strong convergence of time dependent states, and the LSZ condition [3]
involving weak convergence of suitably averaged field operators.
Both these conditions can be proved in theories possessing discrete mass
hyperboloids in their momentum spectrum. Unfortunately, gauge theories do not
fall in this class. Indeed, all available evidence shows that neither of the
two conditions is satisfied for fields carrying gauge charges. (An exception
are theories like the electroweak model with spontaneously broken gauge
symmetry). This raises the problem of a proper description of particle
scattering in such theories. And a concomitant problem is that of formulating
asymptotic completeness in such theories, i.e. the statement that the
scattering states span the full state space.
In the following I propose a solution of these problems in the case of
QED. The solution is based on a theorem which can be proved in perturbation
theory with the same kind of methods as used for what was explained in the
previous sections. Again, the results will be stated without proofs. The
proofs can be found in refs.~[10]. In the first reference a particularly
suitable Gupta-Bleuler gauge is used, in the second it is shown how the
results obtained can be transferred to physical gauges like the Coulomb gauge,
and how
to use them for establishing a scattering formalism.
I shall use a rather condensed notation, not explicitly distinguishing between
the various fundamental fields $\psi, {\bar \psi}, A_\mu$, of the theory.
The symbol $\Phi$ will denote any of these fields, as the case may be.
We define, for suitably normalized $\Phi$'s (the normalization condition
is non-trivial):
\begin{eqnarray}
\lefteqn{S(\ldots, {\bf p}_i, \ldots, t)} \nonumber\\
& & = \int \Pi_i dp_{i0} \exp\{ -it(p_{i0} - ({\bf p}^2_i + m^2_i)^{1/2})\}
T(\Pi_i \Phi(p_i))\ .
\end{eqnarray}
Here $T(\ldots)$ is the Fourier transform of the time ordered product of the
fields $\Phi(x_i)$. Let $\alpha$ be the number of $\psi$ in this product,
$\beta$ that of ${\bar \psi}, \gamma + \gamma^\prime$ that of $A$'s.
Let ${\cal A} \subset R^{3\alpha}, {\cal B} \subset R^{3\beta},
{\cal C} \subset
R^{3\gamma}$ be smooth sets and ${\cal C}_s \subset R^3$ a smooth set containing the
origin in its interior. Then the following statements hold to every finite
order of perturbation theory.
\bigskip
\noindent
\underline{Theorem}
\begin{description}
\item{a)} {\it The limit}
\begin{eqnarray}
\Pi_{{\cal A B C}} &=& \lim_{t\to\infty}
\sum^\infty_{\gamma^\prime =0} \frac{1}{\gamma^\prime !}
\int_{{\cal A} \times {\cal B} \times {\cal C} \times {\cal C}^{\times
\gamma^\prime}_s} \prod^{\alpha + \beta + \gamma + \gamma^\prime}_{i=1}
d^3 p_i \times \nonumber\\
& & \times S^\ast (\ldots, {\bf p}_i, \ldots, t) | \rangle K_i ({\bf p}_i) \langle |
S(\ldots, {\bf p}_i, \ldots, t)
\end{eqnarray}
{\it exists and is a projection operator. The $K_i$ are kernels whose exact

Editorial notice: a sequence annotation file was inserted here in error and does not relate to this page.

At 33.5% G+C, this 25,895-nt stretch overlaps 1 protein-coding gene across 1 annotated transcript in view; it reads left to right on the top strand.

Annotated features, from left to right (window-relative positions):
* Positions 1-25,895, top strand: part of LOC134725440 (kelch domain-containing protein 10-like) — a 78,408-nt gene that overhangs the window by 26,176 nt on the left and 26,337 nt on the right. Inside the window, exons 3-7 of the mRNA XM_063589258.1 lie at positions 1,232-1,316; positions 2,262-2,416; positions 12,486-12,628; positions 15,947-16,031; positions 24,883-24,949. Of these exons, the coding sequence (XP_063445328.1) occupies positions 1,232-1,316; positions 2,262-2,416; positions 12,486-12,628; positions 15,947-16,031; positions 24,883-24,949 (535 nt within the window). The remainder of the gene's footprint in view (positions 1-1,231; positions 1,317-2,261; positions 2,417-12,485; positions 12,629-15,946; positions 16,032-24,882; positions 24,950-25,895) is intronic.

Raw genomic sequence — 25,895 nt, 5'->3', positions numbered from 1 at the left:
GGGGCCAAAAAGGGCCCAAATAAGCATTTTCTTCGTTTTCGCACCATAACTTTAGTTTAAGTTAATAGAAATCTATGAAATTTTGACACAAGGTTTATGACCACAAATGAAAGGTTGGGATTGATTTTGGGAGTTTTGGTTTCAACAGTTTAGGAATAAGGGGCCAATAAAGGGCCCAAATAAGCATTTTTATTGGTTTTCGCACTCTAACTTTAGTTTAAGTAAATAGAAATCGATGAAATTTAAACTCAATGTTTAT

form depends on the type of the $i^{th}$ field.}
\item{b)} {\it For} ${\cal A}_\alpha = R^{3\alpha}\ , \ {\cal B}_\beta =
R^{3\beta}\ , \ {\cal C} = \emptyset\ , \ {\cal C}_s = R^3$ {\it we have}
\begin{equation}
\sum_{\alpha,\beta} \frac{1}{\alpha ! \beta !} \Pi_{{\cal A}_\alpha
{\cal B}_\beta \emptyset} = {\bf 1} \ .
\end{equation}
\end{description}
$|\rangle$ is the vacuum ket. The same results hold, of course, also for
$t\to -\infty$.
These results compare as follows with the traditional formulation.
$S^\ast |\rangle $ is the kind of state considered in the Haag-Ruelle condition
and can be proved under favorable conditions to converge strongly to a state
of free particles. Under these conditions the limit (16) without the summation
over $\gamma^\prime$ exists in the strong operator topology, and is a projection.
The expression on the left-hand side of (17) exists then also, if all summations,
including the one over $\gamma^\prime$, are carried out {\it after} taking
the t-limit. In an asymptotically complete theory the result is the identity.
Our result is thus distinguished from the usual formulation by summing
{\it first} over soft photons and taking the t-limit afterwards. A price to be
paid for this change is this: the limit is now not attained in the strong
operator topology, but only in the sense of sesquilinear forms. What
converges are the matrix elements of the expression (16) between smooth
states, i.e. states obtained by applying polynomials in the fields
$\Phi(x)$, averaged over sufficiently smooth test functions, to the
vacuum $|\rangle$.
The method amounts to introducing the time development as a natural
infrared regularization. For finite $t$ the terms in the $\gamma^\prime$-sum
exist individually, but the $t$-limit exists only for the sum, not for the
individual terms. The time $t$ thus takes over the role usually played by ad
hoc regularization parameters like a positive photon mass or a IR momentum
cutoff.
The statement b) in the Theorem is the promised new formulation of asymptotic
completeness.
For establishing a scattering formalism we use part a) of the Theorem for